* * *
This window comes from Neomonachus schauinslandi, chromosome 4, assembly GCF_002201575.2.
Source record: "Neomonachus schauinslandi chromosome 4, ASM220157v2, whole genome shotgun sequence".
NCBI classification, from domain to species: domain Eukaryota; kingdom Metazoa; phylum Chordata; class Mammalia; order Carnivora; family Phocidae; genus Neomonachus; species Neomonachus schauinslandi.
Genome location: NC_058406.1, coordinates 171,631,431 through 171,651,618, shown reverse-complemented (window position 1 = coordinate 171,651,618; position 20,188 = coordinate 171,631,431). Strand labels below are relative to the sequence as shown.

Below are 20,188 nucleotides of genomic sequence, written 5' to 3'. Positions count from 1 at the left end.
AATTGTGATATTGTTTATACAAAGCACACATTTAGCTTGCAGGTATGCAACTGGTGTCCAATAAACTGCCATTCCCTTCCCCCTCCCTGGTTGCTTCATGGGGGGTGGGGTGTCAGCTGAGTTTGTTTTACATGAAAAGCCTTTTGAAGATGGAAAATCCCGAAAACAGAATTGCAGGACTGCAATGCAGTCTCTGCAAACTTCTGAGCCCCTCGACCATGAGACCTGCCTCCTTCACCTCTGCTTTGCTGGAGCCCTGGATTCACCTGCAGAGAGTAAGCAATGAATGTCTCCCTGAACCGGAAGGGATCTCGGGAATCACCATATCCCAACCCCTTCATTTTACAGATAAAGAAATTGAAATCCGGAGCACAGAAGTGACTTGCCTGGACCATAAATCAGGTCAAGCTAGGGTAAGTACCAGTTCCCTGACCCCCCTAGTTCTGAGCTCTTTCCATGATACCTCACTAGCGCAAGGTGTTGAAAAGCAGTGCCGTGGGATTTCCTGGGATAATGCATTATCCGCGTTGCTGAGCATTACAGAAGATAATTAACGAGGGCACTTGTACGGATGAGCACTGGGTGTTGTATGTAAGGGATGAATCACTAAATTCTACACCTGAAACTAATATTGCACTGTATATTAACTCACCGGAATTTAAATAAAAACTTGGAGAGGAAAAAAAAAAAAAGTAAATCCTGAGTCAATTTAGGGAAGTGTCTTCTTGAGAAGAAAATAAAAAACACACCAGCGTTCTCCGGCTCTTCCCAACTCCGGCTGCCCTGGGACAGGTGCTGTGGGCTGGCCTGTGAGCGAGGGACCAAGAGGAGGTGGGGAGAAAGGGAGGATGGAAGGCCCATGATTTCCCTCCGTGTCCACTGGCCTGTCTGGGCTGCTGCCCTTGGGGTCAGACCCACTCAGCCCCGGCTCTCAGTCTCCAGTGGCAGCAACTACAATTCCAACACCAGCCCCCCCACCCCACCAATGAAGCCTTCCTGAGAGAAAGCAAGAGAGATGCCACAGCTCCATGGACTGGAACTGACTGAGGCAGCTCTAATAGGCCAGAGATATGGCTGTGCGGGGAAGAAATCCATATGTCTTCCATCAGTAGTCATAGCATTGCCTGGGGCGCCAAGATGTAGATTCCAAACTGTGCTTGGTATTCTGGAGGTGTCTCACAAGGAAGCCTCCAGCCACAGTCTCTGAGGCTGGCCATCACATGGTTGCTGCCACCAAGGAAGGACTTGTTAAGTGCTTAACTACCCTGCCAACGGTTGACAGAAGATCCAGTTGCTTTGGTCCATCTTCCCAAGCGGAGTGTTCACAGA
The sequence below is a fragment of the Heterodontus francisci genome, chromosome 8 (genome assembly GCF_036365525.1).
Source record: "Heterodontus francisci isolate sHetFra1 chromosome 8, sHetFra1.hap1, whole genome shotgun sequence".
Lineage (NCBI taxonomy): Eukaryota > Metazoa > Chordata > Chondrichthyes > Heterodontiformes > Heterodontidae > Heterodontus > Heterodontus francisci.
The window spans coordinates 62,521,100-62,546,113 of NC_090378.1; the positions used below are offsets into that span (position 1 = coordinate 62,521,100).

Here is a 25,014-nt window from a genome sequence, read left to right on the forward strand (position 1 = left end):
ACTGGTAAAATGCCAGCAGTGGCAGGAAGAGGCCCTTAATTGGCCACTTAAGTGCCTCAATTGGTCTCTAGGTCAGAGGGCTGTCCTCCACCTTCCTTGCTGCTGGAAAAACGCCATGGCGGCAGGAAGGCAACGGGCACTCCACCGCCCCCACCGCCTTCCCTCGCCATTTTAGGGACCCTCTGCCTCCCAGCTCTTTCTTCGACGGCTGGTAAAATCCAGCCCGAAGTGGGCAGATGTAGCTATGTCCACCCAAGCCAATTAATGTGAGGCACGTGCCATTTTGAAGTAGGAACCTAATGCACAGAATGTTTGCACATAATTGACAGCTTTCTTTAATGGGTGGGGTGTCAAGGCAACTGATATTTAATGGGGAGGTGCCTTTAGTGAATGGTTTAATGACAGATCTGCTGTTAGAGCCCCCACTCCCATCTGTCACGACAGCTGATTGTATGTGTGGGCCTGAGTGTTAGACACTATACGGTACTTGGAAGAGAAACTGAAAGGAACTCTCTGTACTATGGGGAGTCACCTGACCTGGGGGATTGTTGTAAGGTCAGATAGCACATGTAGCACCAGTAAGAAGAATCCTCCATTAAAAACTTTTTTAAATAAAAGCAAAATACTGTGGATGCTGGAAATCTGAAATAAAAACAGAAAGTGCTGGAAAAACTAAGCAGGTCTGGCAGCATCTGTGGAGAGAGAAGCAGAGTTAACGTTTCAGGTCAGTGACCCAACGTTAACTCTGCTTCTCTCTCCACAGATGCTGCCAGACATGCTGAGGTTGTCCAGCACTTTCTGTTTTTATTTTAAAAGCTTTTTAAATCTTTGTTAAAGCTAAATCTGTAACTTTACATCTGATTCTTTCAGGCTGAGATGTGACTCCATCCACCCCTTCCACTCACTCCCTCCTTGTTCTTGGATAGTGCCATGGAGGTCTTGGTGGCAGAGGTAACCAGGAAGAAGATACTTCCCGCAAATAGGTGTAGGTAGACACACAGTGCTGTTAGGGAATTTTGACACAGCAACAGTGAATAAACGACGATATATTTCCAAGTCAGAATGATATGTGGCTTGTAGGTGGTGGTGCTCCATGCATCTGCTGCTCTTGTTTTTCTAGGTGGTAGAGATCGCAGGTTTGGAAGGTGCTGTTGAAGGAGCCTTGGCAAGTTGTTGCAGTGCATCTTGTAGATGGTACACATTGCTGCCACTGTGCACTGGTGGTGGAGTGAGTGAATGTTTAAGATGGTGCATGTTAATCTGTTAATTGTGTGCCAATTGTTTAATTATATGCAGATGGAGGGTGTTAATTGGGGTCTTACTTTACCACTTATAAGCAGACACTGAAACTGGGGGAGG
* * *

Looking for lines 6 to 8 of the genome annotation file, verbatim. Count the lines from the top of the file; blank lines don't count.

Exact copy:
AATTGTGATATTGTTTATACAAAGCACACATTTAGCTTGCAGGTATGCAACTGGTGTCCAATAAACTGCCATTCCCTTCCCCCTCCCTGGTTGCTTCATGGGGGGTGGGGTGTCAGCTGAGTTTGTTTTACATGAAAAGCCTTTTGAAGATGGAAAATCCCGAAAACAGAATTGCAGGACTGCAATGCAGTCTCTGCAAACTTCTGAGCCCCTCGACCATGAGACCTGCCTCCTTCACCTCTGCTTTGCTGGAGCCCTGGATTCACCTGCAGAGAGTAAGCAATGAATGTCTCCCTGAACCGGAAGGGATCTCGGGAATCACCATATCCCAACCCCTTCATTTTACAGATAAAGAAATTGAAATCCGGAGCACAGAAGTGACTTGCCTGGACCATAAATCAGGTCAAGCTAGGGTAAGTACCAGTTCCCTGACCCCCCTAGTTCTGAGCTCTTTCCATGATACCTCACTAGCGCAAGGTGTTGAAAAGCAGTGCCGTGGGATTTCCTGGGATAATGCATTATCCGCGTTGCTGAGCATTACAGAAGATAATTAACGAGGGCACTTGTACGGATGAGCACTGGGTGTTGTATGTAAGGGATGAATCACTAAATTCTACACCTGAAACTAATATTGCACTGTATATTAACTCACCGGAATTTAAATAAAAACTTGGAGAGGAAAAAAAAAAAAAGTAAATCCTGAGTCAATTTAGGGAAGTGTCTTCTTGAGAAGAAAATAAAAAACACACCAGCGTTCTCCGGCTCTTCCCAACTCCGGCTGCCCTGGGACAGGTGCTGTGGGCTGGCCTGTGAGCGAGGGACCAAGAGGAGGTGGGGAGAAAGGGAGGATGGAAGGCCCATGATTTCCCTCCGTGTCCACTGGCCTGTCTGGGCTGCTGCCCTTGGGGTCAGACCCACTCAGCCCCGGCTCTCAGTCTCCAGTGGCAGCAACTACAATTCCAACACCAGCCCCCCCACCCCACCAATGAAGCCTTCCTGAGAGAAAGCAAGAGAGATGCCACAGCTCCATGGACTGGAACTGACTGAGGCAGCTCTAATAGGCCAGAGATATGGCTGTGCGGGGAAGAAATCCATATGTCTTCCATCAGTAGTCATAGCATTGCCTGGGGCGCCAAGATGTAGATTCCAAACTGTGCTTGGTATTCTGGAGGTGTCTCACAAGGAAGCCTCCAGCCACAGTCTCTGAGGCTGGCCATCACATGGTTGCTGCCACCAAGGAAGGACTTGTTAAGTGCTTAACTACCCTGCCAACGGTTGACAGAAGATCCAGTTGCTTTGGTCCATCTTCCCAAGCGGAGTGTTCACAGA
The sequence below is a fragment of the Heterodontus francisci genome, chromosome 8 (genome assembly GCF_036365525.1).
Source record: "Heterodontus francisci isolate sHetFra1 chromosome 8, sHetFra1.hap1, whole genome shotgun sequence".